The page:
Support, Research and Advocacy for Rare and Special Families

MWS Stories

United States > Samuel G

© Mowat-Wilson Syndrome Foundation

© Mowat-Wilson Syndrome Foundation

This is my story about my beautiful son Samuel, born 10-19-2004, who has Mowat-Wilson Syndrome.   My pregnancy with Sam was the easiest pregnancy that I had out of my three children (Sam has a sister, Heather who is 12 years older than he is and a brother, Austin who is 4 and a half years older) hardly any sickness, no signs of probable miscarriage, no severe headaches and so on. We went in to have an ultrasound at 22 weeks pregnant, to check Sam’s feet (our other son had club feet) and his overall health, I remember before that appointment I kept praying that his feet were ok, at that point that was the hardest thing I had to watch one of my children go through. We were very happy when we heard they looked great but knew something was being looked at too long. At the end of that appointment we were told our son had a VSD, borderline nuchal thickening and marked right pelviectasis (enlarged kidney) these were some soft markers for Down syndrome.  We started having regular fetal echos and regular ultrasounds and always walked away hearing even worse news every time. We decided not to have an amnio; we felt it was not worth the risk. As we got closer to delivery we had to change plans from a birth center (comfortable, very little medical intrusions friends and family close by) to a very closely watched extremely medically involved delivery thinking we probably would not even get to hold our son when he was born. Delivery day came with just under 12 hours of induced labor (fast for me) and we were scared when he was born. Sam was extremely blue and would not cry or breathe for a few and the NICU team had to work with him aggressively. They finally got our Sam to cry and let me hold him for just a moment (thanks to his dad, he felt it was important that we get a sec) before they took him in an incubator to the NICU. He was the biggest baby there at 8lbs 13ozs.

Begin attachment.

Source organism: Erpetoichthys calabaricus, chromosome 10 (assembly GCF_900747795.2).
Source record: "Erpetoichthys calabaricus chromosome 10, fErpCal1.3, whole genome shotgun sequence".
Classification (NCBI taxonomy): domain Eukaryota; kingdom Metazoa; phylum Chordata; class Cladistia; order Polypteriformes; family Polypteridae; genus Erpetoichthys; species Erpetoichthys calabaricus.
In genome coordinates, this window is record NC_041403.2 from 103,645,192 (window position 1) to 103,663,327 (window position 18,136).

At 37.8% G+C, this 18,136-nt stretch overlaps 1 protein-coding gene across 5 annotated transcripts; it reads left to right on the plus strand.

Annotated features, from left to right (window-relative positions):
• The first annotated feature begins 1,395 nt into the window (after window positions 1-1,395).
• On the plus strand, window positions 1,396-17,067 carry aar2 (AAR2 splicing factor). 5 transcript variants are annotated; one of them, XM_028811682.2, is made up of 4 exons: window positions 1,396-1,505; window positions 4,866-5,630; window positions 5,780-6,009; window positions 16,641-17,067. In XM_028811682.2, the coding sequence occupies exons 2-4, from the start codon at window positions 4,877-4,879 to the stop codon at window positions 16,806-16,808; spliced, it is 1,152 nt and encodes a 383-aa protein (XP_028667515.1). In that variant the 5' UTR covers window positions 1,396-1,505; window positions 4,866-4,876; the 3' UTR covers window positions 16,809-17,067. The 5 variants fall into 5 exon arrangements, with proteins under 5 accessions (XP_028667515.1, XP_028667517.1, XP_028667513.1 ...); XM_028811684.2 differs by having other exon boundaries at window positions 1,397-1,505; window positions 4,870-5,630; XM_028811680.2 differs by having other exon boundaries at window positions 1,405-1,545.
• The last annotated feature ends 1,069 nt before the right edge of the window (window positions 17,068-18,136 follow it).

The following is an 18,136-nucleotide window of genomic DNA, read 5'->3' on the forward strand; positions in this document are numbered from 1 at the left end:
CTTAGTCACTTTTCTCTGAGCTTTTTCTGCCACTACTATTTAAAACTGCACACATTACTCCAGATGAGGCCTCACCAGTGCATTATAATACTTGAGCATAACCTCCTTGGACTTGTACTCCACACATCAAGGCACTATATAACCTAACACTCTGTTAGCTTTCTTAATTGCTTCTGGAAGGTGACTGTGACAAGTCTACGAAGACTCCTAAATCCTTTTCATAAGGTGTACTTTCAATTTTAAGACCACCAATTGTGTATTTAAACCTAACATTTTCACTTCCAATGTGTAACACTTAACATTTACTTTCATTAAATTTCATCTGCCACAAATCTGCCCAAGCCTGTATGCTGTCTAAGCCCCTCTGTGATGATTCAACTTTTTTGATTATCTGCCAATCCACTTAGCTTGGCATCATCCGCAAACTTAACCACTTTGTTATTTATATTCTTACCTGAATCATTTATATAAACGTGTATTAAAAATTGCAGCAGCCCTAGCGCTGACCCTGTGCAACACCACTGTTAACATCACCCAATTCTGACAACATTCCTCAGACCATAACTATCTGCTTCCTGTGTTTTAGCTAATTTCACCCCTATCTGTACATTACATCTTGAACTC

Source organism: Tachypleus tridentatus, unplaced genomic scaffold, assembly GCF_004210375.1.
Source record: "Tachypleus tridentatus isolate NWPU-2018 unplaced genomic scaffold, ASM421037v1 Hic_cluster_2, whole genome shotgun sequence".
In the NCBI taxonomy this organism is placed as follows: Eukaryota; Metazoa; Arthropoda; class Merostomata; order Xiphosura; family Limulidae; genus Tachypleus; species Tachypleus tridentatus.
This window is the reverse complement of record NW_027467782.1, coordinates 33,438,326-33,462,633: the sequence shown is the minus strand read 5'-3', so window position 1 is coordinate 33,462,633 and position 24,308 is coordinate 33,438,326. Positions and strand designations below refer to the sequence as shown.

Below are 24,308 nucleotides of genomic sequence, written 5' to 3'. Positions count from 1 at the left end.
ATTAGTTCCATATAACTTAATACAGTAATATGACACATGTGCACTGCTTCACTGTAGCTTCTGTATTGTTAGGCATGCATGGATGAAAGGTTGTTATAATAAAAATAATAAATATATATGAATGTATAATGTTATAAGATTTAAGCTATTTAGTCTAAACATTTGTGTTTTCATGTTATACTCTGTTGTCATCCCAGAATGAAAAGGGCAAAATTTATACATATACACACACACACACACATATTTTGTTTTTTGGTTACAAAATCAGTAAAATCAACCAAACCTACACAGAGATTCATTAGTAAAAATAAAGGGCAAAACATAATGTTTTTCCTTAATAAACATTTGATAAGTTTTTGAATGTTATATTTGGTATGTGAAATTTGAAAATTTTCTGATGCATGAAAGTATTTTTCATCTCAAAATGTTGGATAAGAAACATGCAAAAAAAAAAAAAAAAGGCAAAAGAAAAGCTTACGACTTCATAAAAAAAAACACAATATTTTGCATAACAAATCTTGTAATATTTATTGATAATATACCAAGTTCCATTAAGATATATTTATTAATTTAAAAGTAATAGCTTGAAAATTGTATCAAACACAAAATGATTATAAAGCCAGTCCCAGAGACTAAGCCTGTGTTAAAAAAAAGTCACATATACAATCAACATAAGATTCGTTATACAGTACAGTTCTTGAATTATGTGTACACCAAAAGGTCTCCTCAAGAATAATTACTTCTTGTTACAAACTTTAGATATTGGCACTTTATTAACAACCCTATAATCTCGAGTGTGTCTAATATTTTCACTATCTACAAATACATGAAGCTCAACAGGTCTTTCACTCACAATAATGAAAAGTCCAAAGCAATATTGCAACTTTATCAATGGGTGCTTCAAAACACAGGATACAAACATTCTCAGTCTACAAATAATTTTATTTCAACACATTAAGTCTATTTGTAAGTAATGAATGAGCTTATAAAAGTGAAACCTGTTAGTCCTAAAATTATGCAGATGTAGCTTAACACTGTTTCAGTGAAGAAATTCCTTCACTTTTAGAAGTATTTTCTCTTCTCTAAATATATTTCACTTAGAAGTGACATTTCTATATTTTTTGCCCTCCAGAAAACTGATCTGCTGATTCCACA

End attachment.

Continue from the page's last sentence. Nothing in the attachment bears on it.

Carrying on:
The days following Sam’s birth were so intense, there was Dr. after Dr., people I had never met telling me horrible things. Sam went from the NICU to the PICU then was able to come home when he was 9 days old. At that point we knew our son did not have Downs nor did he have the hydrocephalus they suspected. We also knew Sam had a muscular VSD, pulmonary valvular stenosis, pulmonary artery sling, complete agenesis of the corpus callosum, he did not appear to be able to see, slightly enlarged right kidney with a right renal collecting system, a very pronounced pectus excavatum, a large hemangioma on his sack as well as undescended testes, and finally low muscle tone and strength. I was so thankful for the wonderful nurses that gave us comfort and helped us so much, and for the most part some of the Drs. knew they were giving us bad news and were very kind about it. For some though it seemed we just had an interesting baby.  I have learned it is not always good to be interesting, especially when it comes to Drs.   In November we had an eye Drs. appt and had to once again try to accept that our son could not see, and had septo-optic dysplasia. That same night at home Sam had his first episode of fighting to try and breathe and unfortunately his sister was the one holding him when it happened. I don’t think she will ever forget it.  We rushed to the ER where unfortunately we had our first experience with Drs. that had no clue about our son and thought we were over reactive nervous parents and at least had put him on a monitor and oxygen. Until I stood in front of him and called Sam’s cardiologist on call and told him what was happening.  He then asked me to put the ER Dr. on the phone and was promptly told what was up and that he needed to transfer Sam to Seattle by an ambulance that is capable of handling the issues at hand.  We did not know at that time that there were different types of ambulances.  It was a scary ride because Sam kept having moments that his airway suddenly seemed to get cut off.  It was so distressing watching him fight for air. Over the next couple days in the PICU we learned Sam would need to have surgery to repair his sling before it did permanent damage to his airway or else we would need to do reconstructive surgery on that as well. Surgery was set for less than a month later and we were able to go home with a sat monitor and oxygen and a prescription of caffeine.   Surgery day came and we checked in, about 15 minutes or so after they took him from us we got a page to check in at the surgery waiting desk, we were met by a child life specialist and told they decided not to do the surgery that day and she took us to the PICU to wait for the surgeon.  We knew something went wrong.  Finally we saw the team go by with our son unconscious with a lot of monitors and Drs. watching everything.  The surgeon came in and told us that Sam had gone into cardiac arrest immediately upon being sedated, that they had to perform CPR for approx. 2 min. and we were now waiting to find out if there was any brain damage.  Fortunately there were no signs of damage. The surgery was moved to another hospital that had a piece of equipment that they thought would be necessary if we had the same thing happen. This time though surgery took a long time, everything went well, thank you to God and wonderful Drs., and we were able to take him home three days later.   Sam finally started to put on weight and he did not have to work so hard at eating. Due to Sam’s other heart problems most colds sent him back to the PICU with either respiratory distress or dehydration, other than that things were stable for a bit. We had already been to see the geneticist and knew they felt Sam had Mowat-Wilson Syndrome but they also felt he fit in to other syndromes somewhat. We sent off blood samples and everything came back negative. It was not until three tests and three years later, 12-2007, that we received a positive result for MWS using MPLA analysis that identified a deletion in the ZEB2 gene. He also has microcephaly, development delay and some of the facial and physical features common to MWS.   Sam had surgery for his testicles 03-06 and cardiac catheterization with pulmonic valve balloon dilation in the spring of 06, I believe that was his second one, had to remove tonsils in 11-06 and in 01-07 he had VSD repair and also repair of his pulmonary valve using a donor patch. He had some difficulty after that surgery and had to remain on a breathing tube and intubated for just over a week, as things tried to stabilize. Once again though he pulled through after a few scares and two weeks later we got to go home. Recently Sam had casting done of his left ankle and will eventually have to have surgery on that but for now he continues to wear braces and does just fine.    Sam has frequent sudden bloody noses and it is scary when he has them while sleeping, we did not think it was possible to bleed that much. Sam started having seizures just before the age of two, some have been really bad.  Up until the last six months they were able to be controlled by medication but now it seems we cannot get it back under control. Some days he can easily have over 30. We are never without Diastat or Lorazepam.   Now, about Sam the child.  He is a very happy boy 90 percent of the time, can make anyone smile no matter what kind of a mood they are in. Sam gained vision at 3 months and though it was not good vision it was something and it continued to get better. Sam is delayed significantly, started rolling over at 13 months, hated being on his tummy, really did good babbling and sat by himself about 18 months if placed in the sitting position, and army crawled at about two years. He could sit himself up around 3, about 3 and a half Sam started crawling, he can now also pull himself to stand and do some walking with a lot of assistance. Sam is unable to feed himself or hold his bottle.  He has severe food allergies which include dairy, soy, wheat, gluten and bananas and needs his food pureed to a soft consistency. Samuel loves to throw anything he can and enjoys turning pages in books, looking at pictures, (not animated) is also a favorite. He has some words and we also work on picture choices and signing. He loves to play with our dogs and his siblings and some favorite people, it can be hard though because Samuel hits and head bangs a lot.  We do not believe he understands exactly what he is doing but that does not change the fact that it hurts.  He also hits himself and will slam his head into hard objects.  He does wear a helmet at times to protect him. We have a special bed for Sam now.  He had broken his arm twice in his crib due to banging we think and fell out head first, so the insurance company finally said ok. I swear if Sam wants something, especially at the dinner table, his arms just stretch about 6 inches it is amazing. He has been in therapies since about 6 months old and is now in preschool. All his therapists and teachers have been incredible and Sam easily becomes a favorite to those he sees often. We are fortunate that he only had severe constipation but not  Hirschsprung’s disease and that we also have insurance that although slow at times has provided some very important equipment that has helped him, and therapists that know what he needs and have always been willing to go the extra mile. Drs. that look out for his best interest and family that adores him. His dad and I separated when he was 6 months, and I met someone who loves Sam as does his children and Sam’s dad married someone who adores Sam also as does her children.  I do think Sam’s favorite people are Heather and Austin though.  He has extended friends and family that adore him and he loves also.  No one walks away from him untouched, I don’t mean only from him hitting, everyone loves Sam….did I already mention that…..         We thank God for Sam and for the people He has put in his life to help him all the time.  We do know that without all the prayer and love Sam would not be where he is today.